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Internet Safety Tips

Looking ahead to our Internet Safety Evening for Parents tomorrow, here are my top ten tips for keeping children safe online:

#1 Set up your filter.

Use parental controls to control what your children can access online. If you are unsure how to do this, you will find more information here: https://www.saferinternet.org.uk/advice-centre/parents-and-carers/parental-controls-offered-your-home-internet-provider

#2 Test your internet filter.

Once you have set your settings, then test them! Carry out some web searches that your curious children (or their friends) might try. A search for the term “what is sex” threw up some surprising results on our home network, which led us to look again at our parental controls.

#3 Set up controls on different devices, or within different websites and apps.

Information on how to set up parental controls on your ipad, ipod or itouch can be found here: support.apple.com/en-gb/HT201304 

#4 Be online savvy – or as online savvy as you can be!

A parent would not think of allowing a child to walk to shops alone without walking the route themselves. So, get active online yourself – walk the routes, or some of them, which your children will soon be walking alone. Learn about social networking (start to use facebook?), shop online… It is much easier to appreciate the possibilities and pitfalls of the online world if one is involved oneself.

#5 Use the NSPCC’s net aware tool to check out the sites, games and apps your children are using. (https://www.net-aware.org.uk/). The site gives information about ratings, content, in-app purchases and views of parents and children.

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#6 Be part of your child’s online activities – enjoy the internet together.

Of course, depending on your child’s age and stage in life, this may be easier said than done. Our none year old boy still enjoys spending time online with us – we farm together (Hay Day), watch films together, rear dragons together (Dragon City), make lego animations together (Lego Movie Maker)… Our 23 year old daughter has no secrets from us online and we are part of her online life. Of course, there are some years in between when children tend to be less welcoming of their parents in their online world! (see below for some alternative strategies).

#7 Establish some common sense rules from the start.

If you don’t want your adolescent child holed up in their bedroom and online behind a closed door, then establish (if it is not too late) when they are younger some basic ground rules – perhaps no devices in bedrooms, or a limit on the amount of time or times of the day online…whatever works for you, and will set those basic parameters you may wish to stick with as your children grow older.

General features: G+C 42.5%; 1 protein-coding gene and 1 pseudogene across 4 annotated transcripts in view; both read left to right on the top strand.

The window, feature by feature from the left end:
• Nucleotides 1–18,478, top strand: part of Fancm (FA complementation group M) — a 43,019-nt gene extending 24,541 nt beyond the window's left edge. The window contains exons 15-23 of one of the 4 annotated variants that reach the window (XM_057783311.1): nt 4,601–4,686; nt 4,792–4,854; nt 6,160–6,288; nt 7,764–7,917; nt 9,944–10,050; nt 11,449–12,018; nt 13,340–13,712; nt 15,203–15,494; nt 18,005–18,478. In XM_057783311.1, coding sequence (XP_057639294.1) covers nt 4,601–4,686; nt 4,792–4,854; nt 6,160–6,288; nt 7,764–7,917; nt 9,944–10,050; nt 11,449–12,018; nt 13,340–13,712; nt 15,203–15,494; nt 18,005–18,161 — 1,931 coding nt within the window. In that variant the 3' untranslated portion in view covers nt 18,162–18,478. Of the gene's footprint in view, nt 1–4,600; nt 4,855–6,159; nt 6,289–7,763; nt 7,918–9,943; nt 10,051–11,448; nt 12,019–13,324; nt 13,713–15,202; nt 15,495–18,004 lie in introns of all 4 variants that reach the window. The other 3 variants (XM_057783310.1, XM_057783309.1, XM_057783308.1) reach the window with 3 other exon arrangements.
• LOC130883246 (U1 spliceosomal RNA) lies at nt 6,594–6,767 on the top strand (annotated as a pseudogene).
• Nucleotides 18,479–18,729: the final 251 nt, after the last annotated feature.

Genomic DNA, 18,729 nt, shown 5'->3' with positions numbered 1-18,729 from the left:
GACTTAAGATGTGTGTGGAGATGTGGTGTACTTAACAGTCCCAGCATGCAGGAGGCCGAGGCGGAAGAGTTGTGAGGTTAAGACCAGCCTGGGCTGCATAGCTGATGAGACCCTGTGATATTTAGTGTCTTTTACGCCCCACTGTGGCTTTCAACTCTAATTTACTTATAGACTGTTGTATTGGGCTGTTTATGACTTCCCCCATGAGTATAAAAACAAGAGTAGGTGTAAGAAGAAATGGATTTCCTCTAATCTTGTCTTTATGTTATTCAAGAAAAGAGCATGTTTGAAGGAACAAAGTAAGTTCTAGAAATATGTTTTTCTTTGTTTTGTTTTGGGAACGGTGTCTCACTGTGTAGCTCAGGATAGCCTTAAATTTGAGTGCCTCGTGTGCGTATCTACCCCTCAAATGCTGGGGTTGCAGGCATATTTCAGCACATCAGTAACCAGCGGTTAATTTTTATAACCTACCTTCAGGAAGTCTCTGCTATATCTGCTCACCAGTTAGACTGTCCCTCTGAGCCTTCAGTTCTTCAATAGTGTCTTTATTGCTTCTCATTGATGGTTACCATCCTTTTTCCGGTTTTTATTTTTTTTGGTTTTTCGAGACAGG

#8 Don’t be shy!

Talk with your adult friends and fellow parents about internet safety, and with your child’s school too. It’s especially important (though perhaps difficult and embarrassing) to talk and share experiences when things go wrong – don’t be shy and feel you need to parent in isolation. Attend school internet safety talks and the like. Find out how your child’s school approaches aspects of internet safety and online behaviour. (You can find out how we appraoch internet safety at HCJS via the links on our ICT Department’s internet safety page). 

 

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#9 Talk with your child about their online activities and their online safety.

Of course this may be more easily done if you have established this sort of relationship from the start (see #6), but no matter how one has approached this issue with younger children, older children will present challenges!
You may like to set up a family agreement about internet use. (You may find the advice and template here useful: http://www.childnet.com/resources/family-agreement )
You may find conversation ice breakers useful. (The NSPCC offer some here: https://nspcc.o2.co.uk/)

#10 In the nicest possible way…do not forget that you are the parent.

You are in charge – your child’s online access, activities and behaviour are for you to lead and manage. Whilst the methodology you employ will depend on your child’s age and stage, you are in charge of this area of their lives.
Your child’s behaviour toward others, is your child’s behaviour toward others, whether online or not.
Your child’s safety is your child’s safety, whether online or not.

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Please do comment below with any thoughts on the above, or with any Internet Safety Tips of your own.

 

Chris Wright, Head of the Junior School, February 2018

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